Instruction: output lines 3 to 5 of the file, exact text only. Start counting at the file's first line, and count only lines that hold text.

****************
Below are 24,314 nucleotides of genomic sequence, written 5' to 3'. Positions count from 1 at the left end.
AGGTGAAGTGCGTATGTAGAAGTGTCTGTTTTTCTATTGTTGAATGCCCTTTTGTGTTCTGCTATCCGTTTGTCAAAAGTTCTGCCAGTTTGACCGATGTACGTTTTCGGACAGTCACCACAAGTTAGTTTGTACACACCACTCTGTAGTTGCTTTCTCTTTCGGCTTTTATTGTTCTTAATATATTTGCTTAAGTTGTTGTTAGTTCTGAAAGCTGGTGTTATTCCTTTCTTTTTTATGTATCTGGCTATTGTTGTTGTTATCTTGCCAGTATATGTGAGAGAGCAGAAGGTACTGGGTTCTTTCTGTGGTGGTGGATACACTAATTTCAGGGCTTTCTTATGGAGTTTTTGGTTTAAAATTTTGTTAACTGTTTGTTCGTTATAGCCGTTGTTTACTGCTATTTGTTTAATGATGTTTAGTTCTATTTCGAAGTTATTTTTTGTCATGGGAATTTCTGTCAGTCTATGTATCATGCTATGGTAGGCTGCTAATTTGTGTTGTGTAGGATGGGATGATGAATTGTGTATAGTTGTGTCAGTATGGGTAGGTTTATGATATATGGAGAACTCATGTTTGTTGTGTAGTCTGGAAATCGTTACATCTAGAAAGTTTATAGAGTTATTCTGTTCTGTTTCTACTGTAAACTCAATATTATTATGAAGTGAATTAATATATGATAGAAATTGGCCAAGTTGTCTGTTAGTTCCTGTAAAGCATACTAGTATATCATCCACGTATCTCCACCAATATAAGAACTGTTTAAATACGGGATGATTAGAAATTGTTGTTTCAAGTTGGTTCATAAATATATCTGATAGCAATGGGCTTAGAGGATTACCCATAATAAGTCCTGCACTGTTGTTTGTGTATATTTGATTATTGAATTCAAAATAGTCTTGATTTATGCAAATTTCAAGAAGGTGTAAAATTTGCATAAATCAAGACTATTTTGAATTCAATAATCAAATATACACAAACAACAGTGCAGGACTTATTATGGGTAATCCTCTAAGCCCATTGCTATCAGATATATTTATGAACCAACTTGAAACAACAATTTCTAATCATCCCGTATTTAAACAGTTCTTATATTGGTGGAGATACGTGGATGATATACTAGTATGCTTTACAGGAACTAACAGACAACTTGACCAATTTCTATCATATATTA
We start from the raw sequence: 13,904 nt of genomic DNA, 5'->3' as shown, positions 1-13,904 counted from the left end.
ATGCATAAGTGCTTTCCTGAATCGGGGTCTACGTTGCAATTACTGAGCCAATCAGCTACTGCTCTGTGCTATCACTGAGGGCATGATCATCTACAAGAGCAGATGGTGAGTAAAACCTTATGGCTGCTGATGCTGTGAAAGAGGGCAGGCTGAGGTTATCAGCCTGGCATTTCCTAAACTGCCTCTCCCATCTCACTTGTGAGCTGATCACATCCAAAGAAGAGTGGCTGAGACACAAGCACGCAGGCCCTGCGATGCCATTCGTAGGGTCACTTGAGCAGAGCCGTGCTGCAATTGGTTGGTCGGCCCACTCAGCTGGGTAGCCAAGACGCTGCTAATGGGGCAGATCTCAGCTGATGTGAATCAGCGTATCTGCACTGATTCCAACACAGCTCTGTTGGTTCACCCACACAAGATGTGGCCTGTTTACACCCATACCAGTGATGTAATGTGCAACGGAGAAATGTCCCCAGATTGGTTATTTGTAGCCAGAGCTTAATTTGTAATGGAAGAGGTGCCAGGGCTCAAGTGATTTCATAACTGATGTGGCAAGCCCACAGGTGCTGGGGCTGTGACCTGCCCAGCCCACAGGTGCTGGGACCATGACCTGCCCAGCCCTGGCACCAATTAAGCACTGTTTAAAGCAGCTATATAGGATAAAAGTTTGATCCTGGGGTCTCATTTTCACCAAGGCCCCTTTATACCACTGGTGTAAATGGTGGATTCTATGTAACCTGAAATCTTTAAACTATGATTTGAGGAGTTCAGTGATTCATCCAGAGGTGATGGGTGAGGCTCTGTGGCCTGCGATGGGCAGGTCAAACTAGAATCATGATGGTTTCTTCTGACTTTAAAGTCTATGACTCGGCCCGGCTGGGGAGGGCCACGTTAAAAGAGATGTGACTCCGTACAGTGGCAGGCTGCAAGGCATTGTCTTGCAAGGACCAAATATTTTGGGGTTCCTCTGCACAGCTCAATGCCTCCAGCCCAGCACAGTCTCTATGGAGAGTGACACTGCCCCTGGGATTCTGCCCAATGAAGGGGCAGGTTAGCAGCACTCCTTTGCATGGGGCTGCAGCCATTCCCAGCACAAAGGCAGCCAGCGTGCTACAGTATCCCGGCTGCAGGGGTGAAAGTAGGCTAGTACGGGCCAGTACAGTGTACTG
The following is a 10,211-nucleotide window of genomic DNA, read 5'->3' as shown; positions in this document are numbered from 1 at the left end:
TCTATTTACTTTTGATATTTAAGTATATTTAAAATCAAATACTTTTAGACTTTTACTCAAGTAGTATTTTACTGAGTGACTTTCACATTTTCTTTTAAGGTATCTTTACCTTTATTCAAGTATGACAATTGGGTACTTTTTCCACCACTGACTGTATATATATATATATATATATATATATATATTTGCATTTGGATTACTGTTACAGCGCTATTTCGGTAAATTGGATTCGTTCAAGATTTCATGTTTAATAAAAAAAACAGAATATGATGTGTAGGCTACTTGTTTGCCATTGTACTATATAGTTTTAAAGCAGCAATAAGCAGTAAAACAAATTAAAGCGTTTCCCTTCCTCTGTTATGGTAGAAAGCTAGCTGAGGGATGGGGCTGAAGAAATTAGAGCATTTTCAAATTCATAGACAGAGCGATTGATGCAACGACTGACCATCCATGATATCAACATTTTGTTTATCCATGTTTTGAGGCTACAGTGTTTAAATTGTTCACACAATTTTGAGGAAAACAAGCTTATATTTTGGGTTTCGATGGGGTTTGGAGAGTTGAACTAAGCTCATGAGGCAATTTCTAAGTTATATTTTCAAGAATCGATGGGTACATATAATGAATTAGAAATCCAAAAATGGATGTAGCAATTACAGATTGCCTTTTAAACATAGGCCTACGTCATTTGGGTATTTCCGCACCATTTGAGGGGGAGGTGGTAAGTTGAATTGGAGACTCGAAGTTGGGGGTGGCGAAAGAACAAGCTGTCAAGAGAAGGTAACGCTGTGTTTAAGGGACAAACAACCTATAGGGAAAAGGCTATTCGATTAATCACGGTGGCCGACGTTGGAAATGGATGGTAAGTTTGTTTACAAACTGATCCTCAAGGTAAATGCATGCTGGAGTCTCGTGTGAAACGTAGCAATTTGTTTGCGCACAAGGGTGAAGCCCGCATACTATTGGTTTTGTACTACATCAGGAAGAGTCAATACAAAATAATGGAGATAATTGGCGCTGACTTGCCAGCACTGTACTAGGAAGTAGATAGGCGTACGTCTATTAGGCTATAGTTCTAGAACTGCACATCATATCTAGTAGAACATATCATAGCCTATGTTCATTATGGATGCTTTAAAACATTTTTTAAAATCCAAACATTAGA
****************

We start from the raw sequence: 13,904 nt of genomic DNA, 5'->3' as shown, positions 1-13,904 counted from the left end.
ATGCATAAGTGCTTTCCTGAATCGGGGTCTACGTTGCAATTACTGAGCCAATCAGCTACTGCTCTGTGCTATCACTGAGGGCATGATCATCTACAAGAGCAGATGGTGAGTAAAACCTTATGGCTGCTGATGCTGTGAAAGAGGGCAGGCTGAGGTTATCAGCCTGGCATTTCCTAAACTGCCTCTCCCATCTCACTTGTGAGCTGATCACATCCAAAGAAGAGTGGCTGAGACACAAGCACGCAGGCCCTGCGATGCCATTCGTAGGGTCACTTGAGCAGAGCCGTGCTGCAATTGGTTGGTCGGCCCACTCAGCTGGGTAGCCAAGACGCTGCTAATGGGGCAGATCTCAGCTGATGTGAATCAGCGTATCTGCACTGATTCCAACACAGCTCTGTTGGTTCACCCACACAAGATGTGGCCTGTTTACACCCATACCAGTGATGTAATGTGCAACGGAGAAATGTCCCCAGATTGGTTATTTGTAGCCAGAGCTTAATTTGTAATGGAAGAGGTGCCAGGGCTCAAGTGATTTCATAACTGATGTGGCAAGCCCACAGGTGCTGGGGCTGTGACCTGCCCAGCCCACAGGTGCTGGGACCATGACCTGCCCAGCCCTGGCACCAATTAAGCACTGTTTAAAGCAGCTATATAGGATAAAAGTTTGATCCTGGGGTCTCATTTTCACCAAGGCCCCTTTATACCACTGGTGTAAATGGTGGATTCTATGTAACCTGAAATCTTTAAACTATGATTTGAGGAGTTCAGTGATTCATCCAGAGGTGATGGGTGAGGCTCTGTGGCCTGCGATGGGCAGGTCAAACTAGAATCATGATGGTTTCTTCTGACTTTAAAGTCTATGACTCGGCCCGGCTGGGGAGGGCCACGTTAAAAGAGATGTGACTCCGTACAGTGGCAGGCTGCAAGGCATTGTCTTGCAAGGACCAAATATTTTGGGGTTCCTCTGCACAGCTCAATGCCTCCAGCCCAGCACAGTCTCTATGGAGAGTGACACTGCCCCTGGGATTCTGCCCAATGAAGGGGCAGGTTAGCAGCACTCCTTTGCATGGGGCTGCAGCCATTCCCAGCACAAAGGCAGCCAGCGTGCTACAGTATCCCGGCTGCAGGGGTGAAAGTAGGCTAGTACGGGCCAGTACAGTGTACTG
The following is a 10,211-nucleotide window of genomic DNA, read 5'->3' as shown; positions in this document are numbered from 1 at the left end: